Due to the speed by which Barclays PLC (NYSE:BCS) (LON:BARC) moved in 2008, the Second U.S. Circuit Court of Appeals acknowledged that “ambiguities and loose ends were inevitable.” However, documents related to the deal clearly showed that Barclays was entitled to the contested assets according to the ruling today.

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Past payments to Barclays will not change

James W. Giddens, the trustee whom is winding down Lehman Brothers Holdings Inc Plan Trust (OTCMKTS:LEHMQ) has funds available in the event of today’s ruling and also said that payments already made to customers and creditors in the past won’t be affected.

“We are studying the decision closely,” Mr. Giddens said Tuesday in a statement. “Our focus remains on winding-down the estate, making distributions from the general estate as promptly as possible and protecting claimants’ interests and due process rights.”

Barclays PLC (NYSE:BCS) (LON:BARC) has yet to comment on the ruling as of this writing.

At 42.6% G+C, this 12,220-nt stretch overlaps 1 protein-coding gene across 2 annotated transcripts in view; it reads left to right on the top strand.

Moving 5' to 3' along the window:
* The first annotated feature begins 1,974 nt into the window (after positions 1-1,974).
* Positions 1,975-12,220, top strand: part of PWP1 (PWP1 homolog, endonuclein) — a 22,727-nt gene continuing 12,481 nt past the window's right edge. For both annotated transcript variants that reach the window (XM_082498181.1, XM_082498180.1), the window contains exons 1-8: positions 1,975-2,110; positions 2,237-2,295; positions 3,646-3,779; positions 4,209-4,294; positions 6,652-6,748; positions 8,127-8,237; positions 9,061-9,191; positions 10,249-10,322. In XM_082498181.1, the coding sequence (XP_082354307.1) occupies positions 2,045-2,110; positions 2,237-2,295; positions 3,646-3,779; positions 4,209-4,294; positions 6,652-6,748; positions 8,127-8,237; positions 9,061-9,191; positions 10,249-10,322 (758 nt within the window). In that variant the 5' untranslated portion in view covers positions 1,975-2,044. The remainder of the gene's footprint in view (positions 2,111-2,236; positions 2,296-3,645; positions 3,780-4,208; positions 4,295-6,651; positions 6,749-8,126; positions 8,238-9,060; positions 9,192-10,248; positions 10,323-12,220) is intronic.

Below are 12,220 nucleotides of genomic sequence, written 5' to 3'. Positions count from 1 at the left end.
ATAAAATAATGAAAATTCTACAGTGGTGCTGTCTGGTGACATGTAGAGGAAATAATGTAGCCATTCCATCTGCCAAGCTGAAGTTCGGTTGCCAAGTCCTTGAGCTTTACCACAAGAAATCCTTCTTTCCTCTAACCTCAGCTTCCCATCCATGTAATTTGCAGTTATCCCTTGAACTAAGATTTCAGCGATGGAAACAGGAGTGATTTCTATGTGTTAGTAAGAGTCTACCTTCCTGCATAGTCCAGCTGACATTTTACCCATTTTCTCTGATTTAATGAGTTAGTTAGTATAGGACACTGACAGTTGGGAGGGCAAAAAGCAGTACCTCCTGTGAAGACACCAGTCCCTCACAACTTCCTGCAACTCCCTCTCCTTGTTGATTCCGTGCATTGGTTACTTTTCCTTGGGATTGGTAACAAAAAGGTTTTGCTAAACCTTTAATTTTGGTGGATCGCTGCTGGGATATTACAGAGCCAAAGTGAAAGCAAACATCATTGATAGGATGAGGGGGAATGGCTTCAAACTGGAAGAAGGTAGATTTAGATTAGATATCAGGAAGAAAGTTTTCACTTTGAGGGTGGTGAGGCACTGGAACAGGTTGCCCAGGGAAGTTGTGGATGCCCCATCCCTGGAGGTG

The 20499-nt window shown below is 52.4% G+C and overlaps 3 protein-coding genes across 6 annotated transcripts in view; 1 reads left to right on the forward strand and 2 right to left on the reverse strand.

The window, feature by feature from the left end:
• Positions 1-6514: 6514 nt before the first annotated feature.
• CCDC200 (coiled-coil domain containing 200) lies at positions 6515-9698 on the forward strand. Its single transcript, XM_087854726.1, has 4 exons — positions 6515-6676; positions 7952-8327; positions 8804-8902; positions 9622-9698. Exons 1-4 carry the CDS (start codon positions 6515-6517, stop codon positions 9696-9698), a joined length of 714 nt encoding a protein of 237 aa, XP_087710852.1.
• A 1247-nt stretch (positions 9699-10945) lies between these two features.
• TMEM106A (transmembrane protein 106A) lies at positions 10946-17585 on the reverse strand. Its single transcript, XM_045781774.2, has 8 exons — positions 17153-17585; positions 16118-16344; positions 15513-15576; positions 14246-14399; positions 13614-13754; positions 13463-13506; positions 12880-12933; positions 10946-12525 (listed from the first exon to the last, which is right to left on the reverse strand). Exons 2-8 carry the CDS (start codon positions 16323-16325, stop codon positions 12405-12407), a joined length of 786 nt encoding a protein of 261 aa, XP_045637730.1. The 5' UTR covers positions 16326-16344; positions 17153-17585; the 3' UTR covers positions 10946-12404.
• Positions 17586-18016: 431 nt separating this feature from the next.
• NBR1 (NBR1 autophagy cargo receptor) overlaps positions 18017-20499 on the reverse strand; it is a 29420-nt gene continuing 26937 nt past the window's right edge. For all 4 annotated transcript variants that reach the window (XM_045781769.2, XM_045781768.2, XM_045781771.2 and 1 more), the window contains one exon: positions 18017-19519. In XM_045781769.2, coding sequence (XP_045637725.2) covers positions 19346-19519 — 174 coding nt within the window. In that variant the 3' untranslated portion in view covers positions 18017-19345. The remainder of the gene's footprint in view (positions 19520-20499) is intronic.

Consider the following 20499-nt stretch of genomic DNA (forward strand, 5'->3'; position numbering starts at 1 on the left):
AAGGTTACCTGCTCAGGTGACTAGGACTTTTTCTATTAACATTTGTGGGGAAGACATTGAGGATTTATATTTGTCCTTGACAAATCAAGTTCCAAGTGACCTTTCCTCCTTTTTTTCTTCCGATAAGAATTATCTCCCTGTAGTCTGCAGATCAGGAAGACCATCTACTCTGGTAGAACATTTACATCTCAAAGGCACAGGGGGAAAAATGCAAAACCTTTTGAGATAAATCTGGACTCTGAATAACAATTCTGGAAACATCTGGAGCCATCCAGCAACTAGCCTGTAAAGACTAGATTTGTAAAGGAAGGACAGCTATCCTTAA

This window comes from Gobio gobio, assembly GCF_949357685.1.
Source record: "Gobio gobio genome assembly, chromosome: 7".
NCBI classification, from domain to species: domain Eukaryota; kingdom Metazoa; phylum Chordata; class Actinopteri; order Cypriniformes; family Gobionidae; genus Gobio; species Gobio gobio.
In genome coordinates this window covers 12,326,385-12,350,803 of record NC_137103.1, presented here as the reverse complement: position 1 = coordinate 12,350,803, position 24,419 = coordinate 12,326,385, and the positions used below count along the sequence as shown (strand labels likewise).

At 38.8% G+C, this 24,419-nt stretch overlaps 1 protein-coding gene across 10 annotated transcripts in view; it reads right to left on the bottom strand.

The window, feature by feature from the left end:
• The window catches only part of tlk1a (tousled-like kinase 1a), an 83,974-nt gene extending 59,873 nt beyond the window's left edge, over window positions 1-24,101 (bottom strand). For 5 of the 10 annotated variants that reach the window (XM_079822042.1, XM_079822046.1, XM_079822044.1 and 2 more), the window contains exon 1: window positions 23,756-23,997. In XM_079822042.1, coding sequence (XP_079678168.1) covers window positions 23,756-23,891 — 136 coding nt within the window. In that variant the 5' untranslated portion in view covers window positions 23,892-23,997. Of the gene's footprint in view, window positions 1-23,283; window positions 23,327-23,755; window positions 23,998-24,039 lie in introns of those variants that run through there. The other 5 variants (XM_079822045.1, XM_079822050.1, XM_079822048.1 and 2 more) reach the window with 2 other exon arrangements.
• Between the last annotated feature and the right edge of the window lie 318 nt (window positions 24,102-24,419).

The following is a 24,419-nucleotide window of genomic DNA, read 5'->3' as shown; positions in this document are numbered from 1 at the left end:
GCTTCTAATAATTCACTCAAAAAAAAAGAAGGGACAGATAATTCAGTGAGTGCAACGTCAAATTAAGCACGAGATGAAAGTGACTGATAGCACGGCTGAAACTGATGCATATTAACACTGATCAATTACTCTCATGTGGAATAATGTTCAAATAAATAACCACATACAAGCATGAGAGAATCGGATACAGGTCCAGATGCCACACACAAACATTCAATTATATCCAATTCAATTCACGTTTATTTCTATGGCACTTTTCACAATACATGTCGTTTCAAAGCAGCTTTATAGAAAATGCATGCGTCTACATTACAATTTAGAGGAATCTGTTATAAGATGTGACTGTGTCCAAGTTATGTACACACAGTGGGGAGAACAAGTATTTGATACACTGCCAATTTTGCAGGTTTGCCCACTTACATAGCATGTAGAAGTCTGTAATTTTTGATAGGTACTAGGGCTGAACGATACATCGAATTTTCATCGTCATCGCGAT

The once giant brokerage technically was not allowed to file for bankruptcy so following its collapse Sept. 15, 2008, a bankruptcy judge approved of a sale to Barclays which closed just a week later.

The last $3 billion

At issue between the two firms following the sale was $1.9 billion in securities and about $4 billion held to secure the brokerage’s exchange-traded derivatives.

Not included in today’s ruling is the dispute between Mr. Giddens and Barclays PLC (NYSE:BCS) (LON:BARC) over money in customer reserve accounts that was settled after the court declined to hear the case. That finished with a settlement of $769 million that Giddens paid Barclays.

Mr. Giddens, as of last week, had already distributed over $105 billion to roughly 111,000 former customers. According to the trustee, he still has over $3 billion to be distributed to creditors beginning in September but how much of that money that will be paid out remains a mystery.